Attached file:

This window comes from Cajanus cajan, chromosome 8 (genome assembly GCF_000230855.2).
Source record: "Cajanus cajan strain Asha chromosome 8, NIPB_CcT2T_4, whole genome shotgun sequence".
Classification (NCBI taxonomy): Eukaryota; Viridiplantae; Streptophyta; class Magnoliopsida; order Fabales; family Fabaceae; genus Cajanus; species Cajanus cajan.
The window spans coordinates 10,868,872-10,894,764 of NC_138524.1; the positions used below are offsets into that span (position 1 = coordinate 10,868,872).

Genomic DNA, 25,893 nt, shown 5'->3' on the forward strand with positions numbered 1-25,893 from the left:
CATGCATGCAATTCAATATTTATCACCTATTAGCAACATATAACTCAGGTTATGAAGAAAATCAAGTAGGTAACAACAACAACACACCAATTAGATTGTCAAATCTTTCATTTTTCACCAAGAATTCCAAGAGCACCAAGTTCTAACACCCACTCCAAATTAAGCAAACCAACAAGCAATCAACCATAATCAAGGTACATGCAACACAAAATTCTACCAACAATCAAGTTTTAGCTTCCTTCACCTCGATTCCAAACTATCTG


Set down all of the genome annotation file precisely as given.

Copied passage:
This window comes from Cajanus cajan, chromosome 8 (genome assembly GCF_000230855.2).
Source record: "Cajanus cajan strain Asha chromosome 8, NIPB_CcT2T_4, whole genome shotgun sequence".
Classification (NCBI taxonomy): Eukaryota; Viridiplantae; Streptophyta; class Magnoliopsida; order Fabales; family Fabaceae; genus Cajanus; species Cajanus cajan.
The window spans coordinates 10,868,872-10,894,764 of NC_138524.1; the positions used below are offsets into that span (position 1 = coordinate 10,868,872).

Genomic DNA, 25,893 nt, shown 5'->3' on the forward strand with positions numbered 1-25,893 from the left:
CATGCATGCAATTCAATATTTATCACCTATTAGCAACATATAACTCAGGTTATGAAGAAAATCAAGTAGGTAACAACAACAACACACCAATTAGATTGTCAAATCTTTCATTTTTCACCAAGAATTCCAAGAGCACCAAGTTCTAACACCCACTCCAAATTAAGCAAACCAACAAGCAATCAACCATAATCAAGGTACATGCAACACAAAATTCTACCAACAATCAAGTTTTAGCTTCCTTCACCTCGATTCCAAACTATCTG